Derick Rethans 20:16

Very well. Are there any BC concerns by introducing the mixed keyword.

Dan Ackroyd 20:20

That's a small BC break, you can't use mixed as a class name or function name probably any more, but it's a pretty small one, and anybody using an IDE can just add as using a function called mixed in their code can right click on the function, rename, maybe go and get a cup of coffee if that IDE is slow. There is also tools in the PHP community. This is actually quite a surprising thing that PHP has one of the best refactoring tools out there in Rector. That's a tool that, because it understands the abstract syntax tree of PHP, it can understand that: Oh hey there's this new BC break in the next version of PHP. In this case, if you have some code that had a class name mixed it would understand this is going to break. They provide sets of tools for allowing you to upgrade your code automatically. It's a really awesome tool. It's slightly surprising to me that it's probably like one of the best code refactoring tools, if not the best, in any software language. I've looked at some other language's ecosystems, and I think one of the things about PHP is that because it's actually quite a diverse ecosystem, and people sometimes migrate from Symfony to Laravel, or want to upgrade a PHP 5.6 codebase to PHP seven, or those types of things to value in a refactoring tool is a lot higher. Somebody has gone out and done the work to make that tool, and it's really pretty good.

Derick Rethans 21:46

Sounds like something I should investigate a little bit then, because I actually had never heard of it. Also make sure to either link in the show notes to it. When you're introducing yourself, you mentioned that you're the maintainer of the image magic extension and PHP that you can use to manipulate images. What's going on with this extension? Is there going to be an upcoming release at some point?

Dan Ackroyd 22:05

I want to apologize to everybody for being very lazy and not doing a release, even though there's a small segfault, that happens occasionally, and it's which we have a fix for. To be honest, I don't really use the extension at all myself. And so, maintaining it is more source of stress rather than enjoyment. I know there's many, many things that could be improved for the project including doing releases on a timely basis, and improving the security of how it works, but it's just really hard to justify spending time working on it when it's just a source of stress for me, but it doesn't really provide any benefit to me. As an effort to make it be worth my time effectively or at least give me a gold focus on, I'm going to start asking people to donate money to the projects, to sponsor it, just that I can actually justify myself getting stressed out from trying to help people with impossible to solve bugs that only happened on their system, because otherwise it's just a bit too much stress for me to really want to spend any much, much more time working on it.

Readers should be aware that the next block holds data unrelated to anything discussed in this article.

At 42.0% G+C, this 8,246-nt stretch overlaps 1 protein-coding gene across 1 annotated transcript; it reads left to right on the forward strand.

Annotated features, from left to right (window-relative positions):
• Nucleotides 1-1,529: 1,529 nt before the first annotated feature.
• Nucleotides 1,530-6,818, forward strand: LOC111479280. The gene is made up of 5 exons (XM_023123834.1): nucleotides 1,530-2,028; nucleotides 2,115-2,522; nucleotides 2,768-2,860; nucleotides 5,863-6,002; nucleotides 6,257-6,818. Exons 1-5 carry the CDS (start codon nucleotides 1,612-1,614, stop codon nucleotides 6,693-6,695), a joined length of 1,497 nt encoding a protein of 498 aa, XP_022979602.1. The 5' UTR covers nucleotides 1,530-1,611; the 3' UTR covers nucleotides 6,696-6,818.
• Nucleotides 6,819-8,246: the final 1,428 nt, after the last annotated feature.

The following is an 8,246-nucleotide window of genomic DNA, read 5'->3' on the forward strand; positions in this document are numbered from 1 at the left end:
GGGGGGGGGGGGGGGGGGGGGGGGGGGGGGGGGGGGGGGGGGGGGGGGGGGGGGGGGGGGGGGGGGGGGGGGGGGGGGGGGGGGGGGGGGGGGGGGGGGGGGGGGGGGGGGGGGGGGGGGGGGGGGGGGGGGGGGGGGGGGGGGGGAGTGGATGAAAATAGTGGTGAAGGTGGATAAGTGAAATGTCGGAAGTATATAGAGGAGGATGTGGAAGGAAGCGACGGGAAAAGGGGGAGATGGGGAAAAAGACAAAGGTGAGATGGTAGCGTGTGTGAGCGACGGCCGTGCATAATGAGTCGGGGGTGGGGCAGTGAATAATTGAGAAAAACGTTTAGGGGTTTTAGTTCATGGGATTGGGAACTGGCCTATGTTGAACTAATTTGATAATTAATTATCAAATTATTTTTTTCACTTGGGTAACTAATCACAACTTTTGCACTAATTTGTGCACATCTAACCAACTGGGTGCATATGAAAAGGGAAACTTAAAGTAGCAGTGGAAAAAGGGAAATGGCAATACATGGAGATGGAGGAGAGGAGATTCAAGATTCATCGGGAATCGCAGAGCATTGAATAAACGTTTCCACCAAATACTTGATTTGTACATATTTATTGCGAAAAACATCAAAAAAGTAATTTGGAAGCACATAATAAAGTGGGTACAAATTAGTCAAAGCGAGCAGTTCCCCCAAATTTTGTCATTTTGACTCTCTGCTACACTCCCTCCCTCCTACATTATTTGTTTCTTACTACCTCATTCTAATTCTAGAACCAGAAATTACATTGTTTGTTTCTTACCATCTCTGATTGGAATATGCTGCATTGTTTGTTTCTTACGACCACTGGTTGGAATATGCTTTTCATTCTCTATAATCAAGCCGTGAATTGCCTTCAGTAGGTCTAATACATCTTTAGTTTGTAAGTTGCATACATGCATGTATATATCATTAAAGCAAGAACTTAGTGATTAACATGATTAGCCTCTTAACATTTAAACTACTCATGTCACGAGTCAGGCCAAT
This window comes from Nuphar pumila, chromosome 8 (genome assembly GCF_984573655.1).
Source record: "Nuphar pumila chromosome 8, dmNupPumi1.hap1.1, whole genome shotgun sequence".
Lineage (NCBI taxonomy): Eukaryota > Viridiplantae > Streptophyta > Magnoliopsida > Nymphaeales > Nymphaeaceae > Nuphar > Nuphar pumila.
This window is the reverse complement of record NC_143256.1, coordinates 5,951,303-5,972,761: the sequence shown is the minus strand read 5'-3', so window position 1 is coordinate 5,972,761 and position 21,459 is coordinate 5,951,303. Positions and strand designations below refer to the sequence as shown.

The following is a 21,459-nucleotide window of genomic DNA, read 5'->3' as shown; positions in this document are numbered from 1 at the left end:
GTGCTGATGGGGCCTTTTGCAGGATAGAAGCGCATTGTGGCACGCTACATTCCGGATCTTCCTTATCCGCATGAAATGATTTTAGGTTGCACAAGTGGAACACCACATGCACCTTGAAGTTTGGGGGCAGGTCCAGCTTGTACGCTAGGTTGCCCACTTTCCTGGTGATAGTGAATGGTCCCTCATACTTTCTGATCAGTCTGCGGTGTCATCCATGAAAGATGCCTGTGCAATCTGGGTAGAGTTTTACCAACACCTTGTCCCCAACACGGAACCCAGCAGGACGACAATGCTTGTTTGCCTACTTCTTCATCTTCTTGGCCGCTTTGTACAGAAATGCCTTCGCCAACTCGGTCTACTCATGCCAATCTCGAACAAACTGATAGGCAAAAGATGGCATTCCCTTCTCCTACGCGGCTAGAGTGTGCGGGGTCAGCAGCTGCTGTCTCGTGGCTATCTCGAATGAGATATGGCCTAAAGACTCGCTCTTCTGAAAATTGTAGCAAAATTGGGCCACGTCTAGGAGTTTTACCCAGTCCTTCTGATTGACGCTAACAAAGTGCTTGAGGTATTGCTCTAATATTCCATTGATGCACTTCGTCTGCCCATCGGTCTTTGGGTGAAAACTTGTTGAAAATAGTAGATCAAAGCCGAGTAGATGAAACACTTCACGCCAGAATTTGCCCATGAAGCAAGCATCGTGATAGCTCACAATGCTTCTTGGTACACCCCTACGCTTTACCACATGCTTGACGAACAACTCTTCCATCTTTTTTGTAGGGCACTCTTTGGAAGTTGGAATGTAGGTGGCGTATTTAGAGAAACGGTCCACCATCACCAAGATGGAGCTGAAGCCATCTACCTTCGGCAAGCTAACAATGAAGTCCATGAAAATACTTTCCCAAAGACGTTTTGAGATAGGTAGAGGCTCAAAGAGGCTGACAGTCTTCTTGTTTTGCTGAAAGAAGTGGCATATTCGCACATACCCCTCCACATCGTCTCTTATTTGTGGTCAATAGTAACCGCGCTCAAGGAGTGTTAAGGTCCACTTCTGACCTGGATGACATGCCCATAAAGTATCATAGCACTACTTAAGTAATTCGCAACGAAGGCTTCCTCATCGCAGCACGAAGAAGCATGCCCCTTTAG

Derick Rethans 23:08

Very well, do you have anything else to add?

Dan Ackroyd 23:10

Yes, I have a big request, and you've done this a couple of times during this interview. I'd very much appreciate it if everyone in the PHP community could refrain from using the word hints. When talking about types. It used to be that PHP type system was just hints where yeah the documentation says that this function takes an int, but that was just a hint, and it wasn't really enforced. The type system in PHP has evolved into an actual type system that is enforced at runtime, and although it's not a big deal. It does help when talking amongst ourselves as a community, but also when we're talking to people who don't do that much PHP, who are coming from other languages, where their type system is still just a set of hints. Using a slightly more precise language of the PHP type system and parameter types, return types, and property types. It avoids any confusion about what's actually happening in the engine. And if that is my windmill that I tilt at.

Derick Rethans 24:11

Alright, thank you, Dan for taking the time this afternoon to talk to me. And I will be looking forward to seeing mixed in PHP because it got accepted, just earlier, yesterday I think. And, yeah, part of PHP's improving type system again.

Dan Ackroyd 24:25

Thanks for having me on. It's been a pleasure.

Derick Rethans 24:28

Thanks for listening to this instalment of PHP internals news, the weekly podcast dedicated to demystifying the development of the PHP language. I maintain a Patreon account for supporters of this podcast, as well as the Xdebug debugging tool, you can sign up for Patreon at https://drck.me/patreon. If you have comments or suggestions, feel free to email them to derick@phpinternals.news. Thank you for listening, and I'll see you next week.

Comments

No comments yet

Add Comment

Name:
Email:

Will not be posted. Please leave empty instead of filling in garbage though!
Comment:

Please follow the reStructured Text format. Do not use the comment form to report issues in software, use the relevant issue tracker. I will not answer them here.


All comments are moderated